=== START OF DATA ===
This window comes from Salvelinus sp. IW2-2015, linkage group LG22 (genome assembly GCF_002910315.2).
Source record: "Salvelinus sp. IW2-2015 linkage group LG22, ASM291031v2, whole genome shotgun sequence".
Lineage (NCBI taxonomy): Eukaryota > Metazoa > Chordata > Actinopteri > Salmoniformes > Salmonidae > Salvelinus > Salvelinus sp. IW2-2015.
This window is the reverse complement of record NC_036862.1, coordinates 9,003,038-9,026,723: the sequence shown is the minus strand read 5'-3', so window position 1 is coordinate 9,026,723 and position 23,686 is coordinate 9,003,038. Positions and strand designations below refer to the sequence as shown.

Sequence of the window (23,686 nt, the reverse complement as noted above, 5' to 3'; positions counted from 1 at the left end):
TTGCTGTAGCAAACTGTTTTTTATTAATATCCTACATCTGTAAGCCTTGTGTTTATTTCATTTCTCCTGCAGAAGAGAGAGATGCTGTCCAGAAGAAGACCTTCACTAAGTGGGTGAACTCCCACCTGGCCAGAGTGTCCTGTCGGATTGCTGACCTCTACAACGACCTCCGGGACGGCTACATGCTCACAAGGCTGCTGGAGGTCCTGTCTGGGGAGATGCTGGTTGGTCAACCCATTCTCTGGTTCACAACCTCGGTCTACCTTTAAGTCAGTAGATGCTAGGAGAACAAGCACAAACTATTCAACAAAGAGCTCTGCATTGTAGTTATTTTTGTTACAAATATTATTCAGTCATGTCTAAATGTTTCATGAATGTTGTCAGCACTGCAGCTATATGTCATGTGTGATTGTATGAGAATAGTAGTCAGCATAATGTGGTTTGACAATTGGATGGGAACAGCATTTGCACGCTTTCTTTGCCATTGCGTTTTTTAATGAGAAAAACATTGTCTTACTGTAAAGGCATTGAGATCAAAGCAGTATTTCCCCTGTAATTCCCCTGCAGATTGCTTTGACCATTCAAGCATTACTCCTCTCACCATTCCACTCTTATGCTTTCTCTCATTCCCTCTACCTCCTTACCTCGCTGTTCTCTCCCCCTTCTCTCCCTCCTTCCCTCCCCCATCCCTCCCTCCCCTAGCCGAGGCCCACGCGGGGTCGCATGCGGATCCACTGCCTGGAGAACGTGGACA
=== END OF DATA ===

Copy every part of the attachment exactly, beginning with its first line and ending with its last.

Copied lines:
This window comes from Salvelinus sp. IW2-2015, linkage group LG22 (genome assembly GCF_002910315.2).
Source record: "Salvelinus sp. IW2-2015 linkage group LG22, ASM291031v2, whole genome shotgun sequence".
Lineage (NCBI taxonomy): Eukaryota > Metazoa > Chordata > Actinopteri > Salmoniformes > Salmonidae > Salvelinus > Salvelinus sp. IW2-2015.
This window is the reverse complement of record NC_036862.1, coordinates 9,003,038-9,026,723: the sequence shown is the minus strand read 5'-3', so window position 1 is coordinate 9,026,723 and position 23,686 is coordinate 9,003,038. Positions and strand designations below refer to the sequence as shown.

Sequence of the window (23,686 nt, the reverse complement as noted above, 5' to 3'; positions counted from 1 at the left end):
TTGCTGTAGCAAACTGTTTTTTATTAATATCCTACATCTGTAAGCCTTGTGTTTATTTCATTTCTCCTGCAGAAGAGAGAGATGCTGTCCAGAAGAAGACCTTCACTAAGTGGGTGAACTCCCACCTGGCCAGAGTGTCCTGTCGGATTGCTGACCTCTACAACGACCTCCGGGACGGCTACATGCTCACAAGGCTGCTGGAGGTCCTGTCTGGGGAGATGCTGGTTGGTCAACCCATTCTCTGGTTCACAACCTCGGTCTACCTTTAAGTCAGTAGATGCTAGGAGAACAAGCACAAACTATTCAACAAAGAGCTCTGCATTGTAGTTATTTTTGTTACAAATATTATTCAGTCATGTCTAAATGTTTCATGAATGTTGTCAGCACTGCAGCTATATGTCATGTGTGATTGTATGAGAATAGTAGTCAGCATAATGTGGTTTGACAATTGGATGGGAACAGCATTTGCACGCTTTCTTTGCCATTGCGTTTTTTAATGAGAAAAACATTGTCTTACTGTAAAGGCATTGAGATCAAAGCAGTATTTCCCCTGTAATTCCCCTGCAGATTGCTTTGACCATTCAAGCATTACTCCTCTCACCATTCCACTCTTATGCTTTCTCTCATTCCCTCTACCTCCTTACCTCGCTGTTCTCTCCCCCTTCTCTCCCTCCTTCCCTCCCCCATCCCTCCCTCCCCTAGCCGAGGCCCACGCGGGGTCGCATGCGGATCCACTGCCTGGAGAACGTGGACA